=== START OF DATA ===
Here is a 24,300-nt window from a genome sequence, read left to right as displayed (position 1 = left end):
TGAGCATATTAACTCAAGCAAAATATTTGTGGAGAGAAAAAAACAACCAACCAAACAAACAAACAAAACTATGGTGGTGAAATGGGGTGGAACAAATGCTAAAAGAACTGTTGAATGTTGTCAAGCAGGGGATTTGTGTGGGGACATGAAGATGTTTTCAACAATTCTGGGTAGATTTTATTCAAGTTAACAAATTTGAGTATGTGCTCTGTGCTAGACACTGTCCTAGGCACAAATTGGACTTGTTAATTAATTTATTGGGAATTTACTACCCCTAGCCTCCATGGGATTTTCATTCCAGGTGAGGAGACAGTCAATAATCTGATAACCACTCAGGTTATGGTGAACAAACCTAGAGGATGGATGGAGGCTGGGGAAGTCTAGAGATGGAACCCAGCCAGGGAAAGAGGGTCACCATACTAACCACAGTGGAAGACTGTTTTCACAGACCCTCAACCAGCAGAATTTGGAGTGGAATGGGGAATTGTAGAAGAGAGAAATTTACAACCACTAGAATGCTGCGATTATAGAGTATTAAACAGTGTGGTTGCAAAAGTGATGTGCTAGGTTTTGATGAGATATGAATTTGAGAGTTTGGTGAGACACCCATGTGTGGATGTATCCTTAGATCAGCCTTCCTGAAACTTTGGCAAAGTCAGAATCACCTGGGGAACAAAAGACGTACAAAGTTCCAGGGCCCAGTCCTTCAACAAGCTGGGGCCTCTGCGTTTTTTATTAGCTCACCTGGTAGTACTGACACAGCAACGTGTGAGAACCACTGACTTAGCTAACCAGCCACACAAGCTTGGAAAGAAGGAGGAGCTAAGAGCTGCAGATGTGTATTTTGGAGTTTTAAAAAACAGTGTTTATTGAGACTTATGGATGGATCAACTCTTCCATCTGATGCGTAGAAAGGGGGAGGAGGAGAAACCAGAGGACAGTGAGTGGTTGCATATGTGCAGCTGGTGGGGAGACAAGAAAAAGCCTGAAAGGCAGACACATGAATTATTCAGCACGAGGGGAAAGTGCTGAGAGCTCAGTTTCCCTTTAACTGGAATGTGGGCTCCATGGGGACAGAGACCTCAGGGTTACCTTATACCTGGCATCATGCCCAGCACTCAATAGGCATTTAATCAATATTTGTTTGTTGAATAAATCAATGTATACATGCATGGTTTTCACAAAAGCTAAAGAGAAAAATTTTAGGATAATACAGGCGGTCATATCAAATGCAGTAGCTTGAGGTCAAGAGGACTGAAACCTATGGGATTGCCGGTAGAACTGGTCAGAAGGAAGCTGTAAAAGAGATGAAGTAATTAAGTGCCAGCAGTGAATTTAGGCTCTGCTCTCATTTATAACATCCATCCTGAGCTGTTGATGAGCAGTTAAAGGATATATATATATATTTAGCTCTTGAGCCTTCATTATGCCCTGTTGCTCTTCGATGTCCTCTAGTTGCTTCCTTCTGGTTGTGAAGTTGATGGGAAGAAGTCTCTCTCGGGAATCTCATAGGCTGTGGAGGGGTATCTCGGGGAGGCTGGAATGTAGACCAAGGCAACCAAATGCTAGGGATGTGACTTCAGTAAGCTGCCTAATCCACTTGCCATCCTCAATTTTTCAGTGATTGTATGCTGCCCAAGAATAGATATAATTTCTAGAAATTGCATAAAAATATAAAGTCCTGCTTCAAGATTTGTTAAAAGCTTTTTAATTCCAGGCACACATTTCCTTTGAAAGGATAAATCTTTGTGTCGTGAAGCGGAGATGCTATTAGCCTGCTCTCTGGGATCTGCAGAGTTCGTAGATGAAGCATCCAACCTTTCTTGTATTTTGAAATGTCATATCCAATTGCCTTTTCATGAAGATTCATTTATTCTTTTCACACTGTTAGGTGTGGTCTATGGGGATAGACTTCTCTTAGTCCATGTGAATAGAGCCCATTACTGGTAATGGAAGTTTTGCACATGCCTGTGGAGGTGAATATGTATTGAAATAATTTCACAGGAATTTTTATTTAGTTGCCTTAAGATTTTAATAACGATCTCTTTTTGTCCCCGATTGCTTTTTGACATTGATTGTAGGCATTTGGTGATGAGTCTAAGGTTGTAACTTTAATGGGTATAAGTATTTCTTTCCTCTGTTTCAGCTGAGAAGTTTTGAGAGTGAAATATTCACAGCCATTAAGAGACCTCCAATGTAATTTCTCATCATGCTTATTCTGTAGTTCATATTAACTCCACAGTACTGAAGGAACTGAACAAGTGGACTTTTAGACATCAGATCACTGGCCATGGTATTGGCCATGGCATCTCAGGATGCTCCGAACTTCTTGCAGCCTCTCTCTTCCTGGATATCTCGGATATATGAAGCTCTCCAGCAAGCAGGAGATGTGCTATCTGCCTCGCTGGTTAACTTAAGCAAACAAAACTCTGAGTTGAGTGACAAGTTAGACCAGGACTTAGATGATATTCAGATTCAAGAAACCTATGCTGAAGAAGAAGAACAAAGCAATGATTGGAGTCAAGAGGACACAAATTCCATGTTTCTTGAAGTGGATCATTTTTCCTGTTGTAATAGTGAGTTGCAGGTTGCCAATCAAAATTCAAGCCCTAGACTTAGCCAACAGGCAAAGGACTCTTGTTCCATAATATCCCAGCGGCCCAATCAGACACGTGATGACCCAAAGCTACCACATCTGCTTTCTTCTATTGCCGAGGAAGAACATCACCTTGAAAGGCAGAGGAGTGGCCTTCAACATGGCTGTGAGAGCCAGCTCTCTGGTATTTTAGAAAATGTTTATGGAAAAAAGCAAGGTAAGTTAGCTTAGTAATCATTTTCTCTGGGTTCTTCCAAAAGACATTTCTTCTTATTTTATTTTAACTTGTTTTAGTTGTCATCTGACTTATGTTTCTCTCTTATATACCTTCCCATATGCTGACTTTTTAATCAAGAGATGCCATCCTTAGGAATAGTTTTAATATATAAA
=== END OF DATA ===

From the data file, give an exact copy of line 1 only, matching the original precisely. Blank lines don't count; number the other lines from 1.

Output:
Here is a 24,300-nt window from a genome sequence, read left to right as displayed (position 1 = left end):